In January 2016 I decided to call up the county clerk’s office in Chicago where my husband’s other wife used to live. And with some digging, I finally found all the paperwork I needed to clear my name and show everyone that I was not making up an outrageous story that my husband committed bigamy. Without help from the law, it took me three years to do, but I finally did it. I found their divorce decree, their marriage date, the other woman’s divorce complaint where she also claimed how he committed bigamy. Yet, my husband kept getting away with everything. Eventually I decided to leave it all to God because I know there is no punishment bigger than the punishment given to him by God.
I started focusing more on myself. I started singing a lot more and started uploading videos of myself singing. Singing is my passion, it is also a way for me to release stress. And because of my songs, I quickly gained a pretty big fan base. Then I saw an opportunity a Bangladeshi girl named Hiam Hafizuddin was giving. Hafizuddin organized an online based Miss Bangladesh USA show, which I signed up for. I was made the first Miss Bangladesh NY USA 2015, and later became the 1st runner up for Miss Bangladesh USA 2015. Then Hafizuddin sought out another opportunity for me, and I became the first Miss Bangladesh United Continent for 2015.
Hafizuddin gave us a platform to speak about something we each feel passionate about. I chose domestic violence. Most of the women in our community get shunned if they speak about domestic violence within their families — as if it is our shame that the man who is supposed to love us instead beats us, cheats on us, lies to us. My platform was to let other victims of domestic violence know that there is nothing to be ashamed about when leaving an abusive relationship. There is nothing to be ashamed of being a divorcee, to seek a better future, for yourself and your children.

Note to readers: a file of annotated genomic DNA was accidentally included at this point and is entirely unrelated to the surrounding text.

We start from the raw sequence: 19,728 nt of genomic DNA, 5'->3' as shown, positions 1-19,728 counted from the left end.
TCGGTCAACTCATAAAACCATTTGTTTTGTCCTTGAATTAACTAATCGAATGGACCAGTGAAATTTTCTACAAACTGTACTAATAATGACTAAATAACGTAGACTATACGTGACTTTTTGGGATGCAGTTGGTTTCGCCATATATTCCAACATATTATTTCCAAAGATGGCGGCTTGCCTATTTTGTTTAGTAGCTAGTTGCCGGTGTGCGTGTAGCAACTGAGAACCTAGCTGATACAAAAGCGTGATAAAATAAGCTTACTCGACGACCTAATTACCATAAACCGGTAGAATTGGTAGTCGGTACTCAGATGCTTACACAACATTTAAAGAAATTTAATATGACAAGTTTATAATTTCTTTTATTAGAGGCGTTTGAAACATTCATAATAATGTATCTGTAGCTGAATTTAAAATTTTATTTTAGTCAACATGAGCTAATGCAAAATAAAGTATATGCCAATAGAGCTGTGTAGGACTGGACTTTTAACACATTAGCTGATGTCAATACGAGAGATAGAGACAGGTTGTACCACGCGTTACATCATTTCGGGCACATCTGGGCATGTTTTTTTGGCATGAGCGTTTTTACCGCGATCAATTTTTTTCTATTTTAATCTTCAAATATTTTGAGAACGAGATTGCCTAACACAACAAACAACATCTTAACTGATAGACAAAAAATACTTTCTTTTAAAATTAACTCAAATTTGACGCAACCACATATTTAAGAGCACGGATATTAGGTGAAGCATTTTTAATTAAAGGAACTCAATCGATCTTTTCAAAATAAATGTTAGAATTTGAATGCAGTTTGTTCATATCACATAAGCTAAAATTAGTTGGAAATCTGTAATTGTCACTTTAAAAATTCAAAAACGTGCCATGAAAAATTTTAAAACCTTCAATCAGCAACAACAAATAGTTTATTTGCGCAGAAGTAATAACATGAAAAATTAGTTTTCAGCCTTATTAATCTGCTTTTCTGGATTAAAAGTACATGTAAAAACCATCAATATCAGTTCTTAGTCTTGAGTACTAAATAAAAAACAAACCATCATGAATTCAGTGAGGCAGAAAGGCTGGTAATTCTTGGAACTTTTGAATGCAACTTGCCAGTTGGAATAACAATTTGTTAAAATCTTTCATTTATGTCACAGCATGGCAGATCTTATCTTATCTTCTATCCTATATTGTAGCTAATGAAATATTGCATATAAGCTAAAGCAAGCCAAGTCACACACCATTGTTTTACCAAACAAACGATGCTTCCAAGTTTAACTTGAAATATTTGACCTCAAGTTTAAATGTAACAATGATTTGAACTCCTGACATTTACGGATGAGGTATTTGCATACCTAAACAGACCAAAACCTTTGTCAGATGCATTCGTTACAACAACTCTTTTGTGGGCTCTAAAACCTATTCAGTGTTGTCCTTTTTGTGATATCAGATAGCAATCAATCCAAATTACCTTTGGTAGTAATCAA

Suddenly I was creating the legacy I wanted. The one I had started years ago. I received many awards while being a part of Air Force Junior Reserve Officer Training Corps during my high school years. I have been featured many times in the Bangladeshi newspaper Prothom Alo. I am now a three-time business owner, a single mom, a passionate feminist, a pre-med student at Hofstra University and an advocate for victims of domestic violence. I volunteer at Domestic Harmony Foundation, which is a foundation built for helping and supporting many South Asian victims of domestic violence of Nassau County New York.
My ultimate happiness would be to give my daughter an even better future than I ever had the opportunity of having. Everything I have ever done since I left my abusive relationship has been for my daughter. I want to one day open up shelters for victims of domestic violence. I want to make ways for women like myself who have been victims of domestic violence to be able to get back on their own feet, take control of their lives, and their images, their reputations in society, so they will never be looked down upon for leaving an abusive marriage.
I want my daughter to see that you don’t need money to make a change to be a change for society. I want her to know that to make a change, be the change you want in this world. I want her to know that it is our responsibility to serve our society, our country, and our people, and be passionately involved in any cause that is for the betterment of the world.